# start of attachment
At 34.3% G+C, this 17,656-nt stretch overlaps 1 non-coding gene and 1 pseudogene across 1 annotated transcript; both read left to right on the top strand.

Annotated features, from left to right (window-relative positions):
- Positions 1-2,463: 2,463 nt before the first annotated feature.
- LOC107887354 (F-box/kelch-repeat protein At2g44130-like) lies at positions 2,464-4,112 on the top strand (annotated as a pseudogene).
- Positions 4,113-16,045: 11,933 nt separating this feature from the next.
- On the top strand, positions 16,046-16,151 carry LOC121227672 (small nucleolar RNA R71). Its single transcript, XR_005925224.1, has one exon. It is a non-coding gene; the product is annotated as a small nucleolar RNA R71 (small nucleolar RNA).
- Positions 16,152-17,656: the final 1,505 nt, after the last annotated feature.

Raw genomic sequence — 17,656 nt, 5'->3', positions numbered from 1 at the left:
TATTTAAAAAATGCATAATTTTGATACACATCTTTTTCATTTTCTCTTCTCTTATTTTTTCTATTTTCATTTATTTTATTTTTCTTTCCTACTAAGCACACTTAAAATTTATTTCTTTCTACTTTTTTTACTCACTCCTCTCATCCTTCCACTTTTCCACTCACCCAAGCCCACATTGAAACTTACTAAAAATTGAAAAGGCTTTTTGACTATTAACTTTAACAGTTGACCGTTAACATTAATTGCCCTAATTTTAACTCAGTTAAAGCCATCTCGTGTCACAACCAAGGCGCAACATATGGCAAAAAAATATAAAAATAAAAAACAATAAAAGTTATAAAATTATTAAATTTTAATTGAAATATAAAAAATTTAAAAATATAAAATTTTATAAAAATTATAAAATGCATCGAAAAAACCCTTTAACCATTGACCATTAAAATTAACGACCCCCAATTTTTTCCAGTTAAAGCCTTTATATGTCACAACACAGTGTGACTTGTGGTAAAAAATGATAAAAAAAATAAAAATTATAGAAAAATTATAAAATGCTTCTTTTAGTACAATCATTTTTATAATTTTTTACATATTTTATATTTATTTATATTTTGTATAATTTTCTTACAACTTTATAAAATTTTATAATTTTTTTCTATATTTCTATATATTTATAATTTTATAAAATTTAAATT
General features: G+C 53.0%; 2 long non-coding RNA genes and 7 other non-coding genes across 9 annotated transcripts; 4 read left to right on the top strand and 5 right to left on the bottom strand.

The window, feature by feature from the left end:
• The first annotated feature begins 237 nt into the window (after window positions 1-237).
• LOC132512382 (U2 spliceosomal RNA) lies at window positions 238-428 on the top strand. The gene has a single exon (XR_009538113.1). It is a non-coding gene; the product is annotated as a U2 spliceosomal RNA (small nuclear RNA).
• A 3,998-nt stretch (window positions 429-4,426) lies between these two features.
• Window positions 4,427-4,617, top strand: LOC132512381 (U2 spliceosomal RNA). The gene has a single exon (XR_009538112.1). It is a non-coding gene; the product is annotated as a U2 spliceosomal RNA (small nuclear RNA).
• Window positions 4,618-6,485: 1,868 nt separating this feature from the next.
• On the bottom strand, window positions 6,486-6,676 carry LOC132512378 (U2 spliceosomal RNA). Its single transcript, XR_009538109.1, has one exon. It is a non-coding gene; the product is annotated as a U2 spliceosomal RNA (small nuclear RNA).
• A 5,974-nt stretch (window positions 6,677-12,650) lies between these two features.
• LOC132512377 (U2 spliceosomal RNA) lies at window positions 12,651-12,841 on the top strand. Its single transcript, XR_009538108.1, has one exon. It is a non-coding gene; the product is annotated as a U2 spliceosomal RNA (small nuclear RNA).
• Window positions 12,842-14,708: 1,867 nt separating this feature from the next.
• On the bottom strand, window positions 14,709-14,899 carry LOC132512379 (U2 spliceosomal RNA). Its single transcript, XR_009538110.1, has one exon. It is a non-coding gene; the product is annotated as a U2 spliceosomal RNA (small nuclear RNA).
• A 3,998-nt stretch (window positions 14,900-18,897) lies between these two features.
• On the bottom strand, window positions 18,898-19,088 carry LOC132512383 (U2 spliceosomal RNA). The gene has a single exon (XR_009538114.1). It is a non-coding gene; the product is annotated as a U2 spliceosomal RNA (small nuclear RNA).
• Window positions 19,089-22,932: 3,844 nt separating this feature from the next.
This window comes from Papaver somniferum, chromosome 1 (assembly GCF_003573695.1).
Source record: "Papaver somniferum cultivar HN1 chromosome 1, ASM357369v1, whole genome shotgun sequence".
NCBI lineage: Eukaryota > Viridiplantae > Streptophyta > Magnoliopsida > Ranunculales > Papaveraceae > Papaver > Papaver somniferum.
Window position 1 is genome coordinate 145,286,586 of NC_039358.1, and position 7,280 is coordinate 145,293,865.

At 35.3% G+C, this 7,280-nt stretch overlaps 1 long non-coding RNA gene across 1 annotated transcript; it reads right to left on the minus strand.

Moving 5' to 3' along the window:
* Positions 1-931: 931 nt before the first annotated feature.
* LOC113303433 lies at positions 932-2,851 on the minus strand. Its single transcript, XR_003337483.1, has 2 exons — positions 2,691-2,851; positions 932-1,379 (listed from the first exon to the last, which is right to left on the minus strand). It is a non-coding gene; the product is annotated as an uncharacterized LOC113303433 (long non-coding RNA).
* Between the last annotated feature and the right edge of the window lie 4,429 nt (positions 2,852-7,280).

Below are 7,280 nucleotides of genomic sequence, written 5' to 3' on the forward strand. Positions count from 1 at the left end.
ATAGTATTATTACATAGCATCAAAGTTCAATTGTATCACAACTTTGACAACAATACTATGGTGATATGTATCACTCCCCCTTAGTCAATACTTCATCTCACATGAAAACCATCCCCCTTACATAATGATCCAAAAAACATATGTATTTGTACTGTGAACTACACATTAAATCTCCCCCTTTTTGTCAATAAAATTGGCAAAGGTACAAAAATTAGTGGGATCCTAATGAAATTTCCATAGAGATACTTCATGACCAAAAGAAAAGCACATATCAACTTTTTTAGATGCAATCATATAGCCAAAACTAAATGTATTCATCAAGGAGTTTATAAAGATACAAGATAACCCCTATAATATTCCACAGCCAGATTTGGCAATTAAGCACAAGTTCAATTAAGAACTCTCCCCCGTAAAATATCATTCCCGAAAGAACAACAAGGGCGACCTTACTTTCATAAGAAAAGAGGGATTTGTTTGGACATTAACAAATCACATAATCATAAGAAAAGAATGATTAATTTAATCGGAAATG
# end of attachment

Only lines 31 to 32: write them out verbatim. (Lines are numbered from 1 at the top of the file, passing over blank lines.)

* Positions 1-931: 931 nt before the first annotated feature.
* LOC113303433 lies at positions 932-2,851 on the minus strand. Its single transcript, XR_003337483.1, has 2 exons — positions 2,691-2,851; positions 932-1,379 (listed from the first exon to the last, which is right to left on the minus strand). It is a non-coding gene; the product is annotated as an uncharacterized LOC113303433 (long non-coding RNA).